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Stormquakes: a newly identified coupling of the atmosphere, ocean and solid Earth

Dr. Wenuyan Fan from the department of Earth, Ocean and Atmospheric Science at FSU and coauthors discovered a new geophysical phenomenon that they named “stormquakes”. It involves the coupling of the atmosphere-ocean and solid Earth.

Dr. Fan

Dr. Fan and his colleagues worked on ten years of seismic records of the USArray and discovered that large storms such as hurricanes and Nor’easters can excite transient seismic signals as large as those excited by M3.5 earthquakes.

These stormquakes are fundamentally different from previously reported atmosphere-ocean-solid Earth couplings that produce incoherent seismic noises. Instead, stormquakes produce coherent transcontinental Rayleigh wave packets similar to those generated by earthquakes. They can be located as point-sources in the surface wave band and hence will allow future novel investigations of Earth structure. Stormquakes migrate along the continental shelfbreak tracking the leading edge of large storms, indicating that they have potential use in oceanography/meteorology as a remote monitoring tool, which is sensitive to wave activity on time scales of minutes.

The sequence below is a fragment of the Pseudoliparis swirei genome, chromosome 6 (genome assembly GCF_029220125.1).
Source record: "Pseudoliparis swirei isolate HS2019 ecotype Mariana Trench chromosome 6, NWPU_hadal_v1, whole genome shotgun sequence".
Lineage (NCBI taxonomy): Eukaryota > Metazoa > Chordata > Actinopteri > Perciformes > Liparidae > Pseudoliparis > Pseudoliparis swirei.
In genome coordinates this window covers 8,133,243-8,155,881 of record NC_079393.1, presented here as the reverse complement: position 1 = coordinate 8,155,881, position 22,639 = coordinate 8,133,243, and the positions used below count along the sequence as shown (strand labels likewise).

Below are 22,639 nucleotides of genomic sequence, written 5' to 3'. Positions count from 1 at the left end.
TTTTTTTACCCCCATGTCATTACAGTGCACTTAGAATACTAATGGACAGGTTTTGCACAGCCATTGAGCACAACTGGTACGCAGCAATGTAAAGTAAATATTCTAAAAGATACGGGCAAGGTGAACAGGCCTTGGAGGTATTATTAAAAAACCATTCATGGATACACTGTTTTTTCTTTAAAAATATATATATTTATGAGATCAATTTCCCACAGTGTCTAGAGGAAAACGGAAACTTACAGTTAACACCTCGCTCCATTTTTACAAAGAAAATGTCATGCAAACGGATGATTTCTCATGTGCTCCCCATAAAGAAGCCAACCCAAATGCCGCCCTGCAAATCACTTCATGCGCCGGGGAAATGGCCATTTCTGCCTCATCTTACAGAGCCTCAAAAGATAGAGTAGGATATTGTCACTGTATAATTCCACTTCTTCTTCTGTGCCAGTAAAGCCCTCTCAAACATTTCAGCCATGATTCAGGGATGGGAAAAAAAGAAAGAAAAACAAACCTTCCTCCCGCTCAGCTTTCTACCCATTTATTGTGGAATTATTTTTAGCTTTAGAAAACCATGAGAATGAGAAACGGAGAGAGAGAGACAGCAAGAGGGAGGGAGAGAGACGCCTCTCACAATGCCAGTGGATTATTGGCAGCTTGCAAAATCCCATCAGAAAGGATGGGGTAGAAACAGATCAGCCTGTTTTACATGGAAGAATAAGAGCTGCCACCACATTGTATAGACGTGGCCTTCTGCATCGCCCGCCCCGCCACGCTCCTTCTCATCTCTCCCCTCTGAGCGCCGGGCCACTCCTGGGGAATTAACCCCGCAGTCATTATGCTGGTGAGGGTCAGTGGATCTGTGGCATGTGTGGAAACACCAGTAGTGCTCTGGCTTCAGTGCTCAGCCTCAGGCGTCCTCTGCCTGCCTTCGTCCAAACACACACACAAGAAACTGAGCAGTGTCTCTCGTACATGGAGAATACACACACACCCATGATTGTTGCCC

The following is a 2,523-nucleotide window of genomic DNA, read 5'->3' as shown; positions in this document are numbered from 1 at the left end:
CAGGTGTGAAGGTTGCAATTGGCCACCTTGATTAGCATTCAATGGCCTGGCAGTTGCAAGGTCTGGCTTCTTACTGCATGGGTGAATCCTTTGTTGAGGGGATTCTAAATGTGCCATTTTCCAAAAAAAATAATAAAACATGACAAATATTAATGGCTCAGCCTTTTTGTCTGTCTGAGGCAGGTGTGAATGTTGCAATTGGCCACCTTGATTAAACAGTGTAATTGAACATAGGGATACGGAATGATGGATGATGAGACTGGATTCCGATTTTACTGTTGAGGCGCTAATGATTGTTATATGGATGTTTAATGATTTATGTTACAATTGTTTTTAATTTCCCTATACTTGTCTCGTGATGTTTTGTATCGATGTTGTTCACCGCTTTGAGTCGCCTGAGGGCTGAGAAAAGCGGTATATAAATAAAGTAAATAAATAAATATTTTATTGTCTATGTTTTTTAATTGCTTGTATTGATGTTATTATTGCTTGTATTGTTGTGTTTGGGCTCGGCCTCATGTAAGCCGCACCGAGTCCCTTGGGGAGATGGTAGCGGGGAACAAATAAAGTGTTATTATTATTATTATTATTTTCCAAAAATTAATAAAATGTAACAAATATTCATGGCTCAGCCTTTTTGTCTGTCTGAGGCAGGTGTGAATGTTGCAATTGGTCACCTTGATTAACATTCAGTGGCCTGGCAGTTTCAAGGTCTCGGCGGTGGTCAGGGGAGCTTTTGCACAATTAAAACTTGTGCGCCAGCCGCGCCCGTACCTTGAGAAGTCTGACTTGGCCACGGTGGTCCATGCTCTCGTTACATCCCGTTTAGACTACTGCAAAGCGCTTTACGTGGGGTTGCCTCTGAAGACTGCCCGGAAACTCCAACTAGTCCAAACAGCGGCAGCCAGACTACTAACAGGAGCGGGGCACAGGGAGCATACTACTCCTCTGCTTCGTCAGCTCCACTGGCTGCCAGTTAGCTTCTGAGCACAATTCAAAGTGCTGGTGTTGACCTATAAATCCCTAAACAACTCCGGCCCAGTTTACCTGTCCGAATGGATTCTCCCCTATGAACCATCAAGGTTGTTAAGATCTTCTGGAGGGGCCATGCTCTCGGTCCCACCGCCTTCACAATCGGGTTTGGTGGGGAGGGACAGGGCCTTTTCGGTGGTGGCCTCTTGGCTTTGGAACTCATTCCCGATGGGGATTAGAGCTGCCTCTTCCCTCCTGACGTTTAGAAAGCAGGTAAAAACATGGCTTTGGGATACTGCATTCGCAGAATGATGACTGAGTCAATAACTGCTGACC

The team of researchers have comprehensively documented the systematic features that lead to the generation of stormquakes across a decade long dataset including identifying the physical mechanism that limits their excitation to certain regions of passive continental margins creating effective point-sources.

The study comprehensively reported the phenomena and provided a plausible physical mechanism.

Their research is published in the journal Geophysical Research Letter:


More info about stormquakes and Dr. Fan’s interview in the FSU News article, HERE

Around the media:

The research covered by the Incorporated Research Institution for Seismology (IRIS), HERE

National Geographic

The New York Times

Photo credits: Bruce Palmer/FSU Photography Services